Sometime in the 60’s when the only known option was FX4 model, a pioneer of new service started to attack the traditions. Carline Cabs used a hole in the Carriage Act, which states, that a cab is a car, which “ply for hire” in the street or rank. Calling for a hired car on the phone seemed not to be stated in the Act. Carline used 12 vehicles- Ford Anglia 105Es. With just 12 cars and fares at least 1/3 cheaper than the normal black cabs Carline won 500 rides for just one week. Carline offered rides to distinct parts in the city, where black taxis were difficult to find.
Later model of Fiat appeared on the streets- it was quite ugly, but had an advantage- it was six seater. The rental car firm Welbeck Motors continued to develop the minicab carriage and integrated Renault Dauphines. The manager of Welbeck Motors- Michael Gotla decided to take a big risk – he spent £ 560.000 for red Renault vehicles. His plan was to offer advertise space on the cars doors and collect more £75 per week.
Later the minicab companies tried to bring better services, started to hire licensed drivers, who had spent 4 years learning “The Knowledge”. The competition between minicab operators and standard black cabs led to confrontations and accidents with minicab drivers / that Gotla claimed to be true/ and brought minicabs sympathy among the customers. Trying to get round the low minicab firms asked the customers to arrange their inquiries with the dispatcher on the phone. Now minicabs use mainly web booking, but back then this was a new era of car hire.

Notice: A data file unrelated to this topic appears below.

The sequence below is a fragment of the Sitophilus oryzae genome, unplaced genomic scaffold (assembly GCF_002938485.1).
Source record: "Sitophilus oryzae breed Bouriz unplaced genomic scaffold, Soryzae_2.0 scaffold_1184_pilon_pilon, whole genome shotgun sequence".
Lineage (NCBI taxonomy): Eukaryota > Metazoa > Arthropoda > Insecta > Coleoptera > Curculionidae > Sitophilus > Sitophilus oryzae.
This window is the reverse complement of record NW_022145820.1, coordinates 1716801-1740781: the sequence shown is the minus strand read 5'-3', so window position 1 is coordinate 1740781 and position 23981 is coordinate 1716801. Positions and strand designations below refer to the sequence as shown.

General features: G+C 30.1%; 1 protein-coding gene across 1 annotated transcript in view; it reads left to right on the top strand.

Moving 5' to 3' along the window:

Minicabs continued to develop and brought newer models of vehicles, more comfort and bigger cars for 6 and even more passengers. Minicabs have state of hired cars, they are not official taxi services, but most of the passengers doesn’t make the difference. The two services both have licensed drivers with great knowledge of the city. So now is matter of budget and preference to choose what kind of car to hire.
Taxis and Minicabs – Now and into the Future
Current black cabs are turning again into electrical energy with zero emission cars. Lotus Fuel Cell Black Cab is powered by hydrogen fuel cell combined with lithium polymer batteries. New electric cars are the future of taxi production. Soon all old diesel-powered cars will be replaced with “green cabs”. This tendency applies both for black cans and minicabs. Now we have a huge number of companies, which offer online booking, online price calculation, mobile apps for car hire and many more modern improvements.
In the future we should expect satellite controlled, small-sized vehicles without drivers. Will this be a good option for the passengers to travel with driverless vehicles? Will it be safer, quicker, who knows? But as for now, you can always hail for a cab.